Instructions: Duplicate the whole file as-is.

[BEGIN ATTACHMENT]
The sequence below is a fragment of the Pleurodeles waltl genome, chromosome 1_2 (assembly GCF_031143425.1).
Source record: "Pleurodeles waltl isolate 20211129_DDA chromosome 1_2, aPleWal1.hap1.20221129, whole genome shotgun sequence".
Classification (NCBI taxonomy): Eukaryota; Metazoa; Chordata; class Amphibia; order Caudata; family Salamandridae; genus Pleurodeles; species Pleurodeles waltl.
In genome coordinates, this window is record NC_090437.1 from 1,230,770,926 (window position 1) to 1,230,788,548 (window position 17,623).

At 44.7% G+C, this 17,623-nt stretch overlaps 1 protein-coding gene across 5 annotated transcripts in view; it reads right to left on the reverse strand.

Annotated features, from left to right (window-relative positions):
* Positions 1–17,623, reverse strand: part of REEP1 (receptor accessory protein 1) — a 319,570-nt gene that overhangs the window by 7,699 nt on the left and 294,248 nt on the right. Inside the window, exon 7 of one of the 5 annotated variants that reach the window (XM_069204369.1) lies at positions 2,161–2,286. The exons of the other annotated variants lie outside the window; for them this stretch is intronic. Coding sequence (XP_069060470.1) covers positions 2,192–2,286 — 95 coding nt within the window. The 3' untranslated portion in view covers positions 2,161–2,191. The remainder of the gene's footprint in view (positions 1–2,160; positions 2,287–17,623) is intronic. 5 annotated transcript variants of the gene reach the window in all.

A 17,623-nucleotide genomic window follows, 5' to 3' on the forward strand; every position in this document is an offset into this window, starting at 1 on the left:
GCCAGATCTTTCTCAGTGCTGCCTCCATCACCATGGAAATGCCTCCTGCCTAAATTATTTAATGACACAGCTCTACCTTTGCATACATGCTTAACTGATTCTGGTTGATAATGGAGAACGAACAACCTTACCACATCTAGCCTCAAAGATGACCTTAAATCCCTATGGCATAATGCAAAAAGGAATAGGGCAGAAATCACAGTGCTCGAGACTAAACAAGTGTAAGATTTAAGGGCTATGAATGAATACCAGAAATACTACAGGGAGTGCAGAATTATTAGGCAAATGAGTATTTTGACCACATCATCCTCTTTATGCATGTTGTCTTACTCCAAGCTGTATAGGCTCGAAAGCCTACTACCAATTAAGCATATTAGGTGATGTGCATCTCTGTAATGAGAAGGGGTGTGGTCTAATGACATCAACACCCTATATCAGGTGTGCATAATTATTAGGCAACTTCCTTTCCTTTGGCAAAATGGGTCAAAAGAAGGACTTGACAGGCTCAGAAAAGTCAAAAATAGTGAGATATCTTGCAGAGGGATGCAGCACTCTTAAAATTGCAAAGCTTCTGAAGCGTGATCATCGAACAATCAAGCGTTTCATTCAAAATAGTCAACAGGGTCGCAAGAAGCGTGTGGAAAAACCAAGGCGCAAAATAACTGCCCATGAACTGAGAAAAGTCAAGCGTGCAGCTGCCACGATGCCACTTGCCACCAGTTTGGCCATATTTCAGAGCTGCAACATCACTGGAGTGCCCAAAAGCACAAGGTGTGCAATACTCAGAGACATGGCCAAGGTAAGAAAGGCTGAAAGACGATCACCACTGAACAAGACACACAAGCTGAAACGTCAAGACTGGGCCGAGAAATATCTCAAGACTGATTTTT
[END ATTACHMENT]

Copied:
The sequence below is a fragment of the Pleurodeles waltl genome, chromosome 1_2 (assembly GCF_031143425.1).
Source record: "Pleurodeles waltl isolate 20211129_DDA chromosome 1_2, aPleWal1.hap1.20221129, whole genome shotgun sequence".
Classification (NCBI taxonomy): Eukaryota; Metazoa; Chordata; class Amphibia; order Caudata; family Salamandridae; genus Pleurodeles; species Pleurodeles waltl.
In genome coordinates, this window is record NC_090437.1 from 1,230,770,926 (window position 1) to 1,230,788,548 (window position 17,623).

At 44.7% G+C, this 17,623-nt stretch overlaps 1 protein-coding gene across 5 annotated transcripts in view; it reads right to left on the reverse strand.

Annotated features, from left to right (window-relative positions):
* Positions 1–17,623, reverse strand: part of REEP1 (receptor accessory protein 1) — a 319,570-nt gene that overhangs the window by 7,699 nt on the left and 294,248 nt on the right. Inside the window, exon 7 of one of the 5 annotated variants that reach the window (XM_069204369.1) lies at positions 2,161–2,286. The exons of the other annotated variants lie outside the window; for them this stretch is intronic. Coding sequence (XP_069060470.1) covers positions 2,192–2,286 — 95 coding nt within the window. The 3' untranslated portion in view covers positions 2,161–2,191. The remainder of the gene's footprint in view (positions 1–2,160; positions 2,287–17,623) is intronic. 5 annotated transcript variants of the gene reach the window in all.

A 17,623-nucleotide genomic window follows, 5' to 3' on the forward strand; every position in this document is an offset into this window, starting at 1 on the left:
GCCAGATCTTTCTCAGTGCTGCCTCCATCACCATGGAAATGCCTCCTGCCTAAATTATTTAATGACACAGCTCTACCTTTGCATACATGCTTAACTGATTCTGGTTGATAATGGAGAACGAACAACCTTACCACATCTAGCCTCAAAGATGACCTTAAATCCCTATGGCATAATGCAAAAAGGAATAGGGCAGAAATCACAGTGCTCGAGACTAAACAAGTGTAAGATTTAAGGGCTATGAATGAATACCAGAAATACTACAGGGAGTGCAGAATTATTAGGCAAATGAGTATTTTGACCACATCATCCTCTTTATGCATGTTGTCTTACTCCAAGCTGTATAGGCTCGAAAGCCTACTACCAATTAAGCATATTAGGTGATGTGCATCTCTGTAATGAGAAGGGGTGTGGTCTAATGACATCAACACCCTATATCAGGTGTGCATAATTATTAGGCAACTTCCTTTCCTTTGGCAAAATGGGTCAAAAGAAGGACTTGACAGGCTCAGAAAAGTCAAAAATAGTGAGATATCTTGCAGAGGGATGCAGCACTCTTAAAATTGCAAAGCTTCTGAAGCGTGATCATCGAACAATCAAGCGTTTCATTCAAAATAGTCAACAGGGTCGCAAGAAGCGTGTGGAAAAACCAAGGCGCAAAATAACTGCCCATGAACTGAGAAAAGTCAAGCGTGCAGCTGCCACGATGCCACTTGCCACCAGTTTGGCCATATTTCAGAGCTGCAACATCACTGGAGTGCCCAAAAGCACAAGGTGTGCAATACTCAGAGACATGGCCAAGGTAAGAAAGGCTGAAAGACGATCACCACTGAACAAGACACACAAGCTGAAACGTCAAGACTGGGCCGAGAAATATCTCAAGACTGATTTTT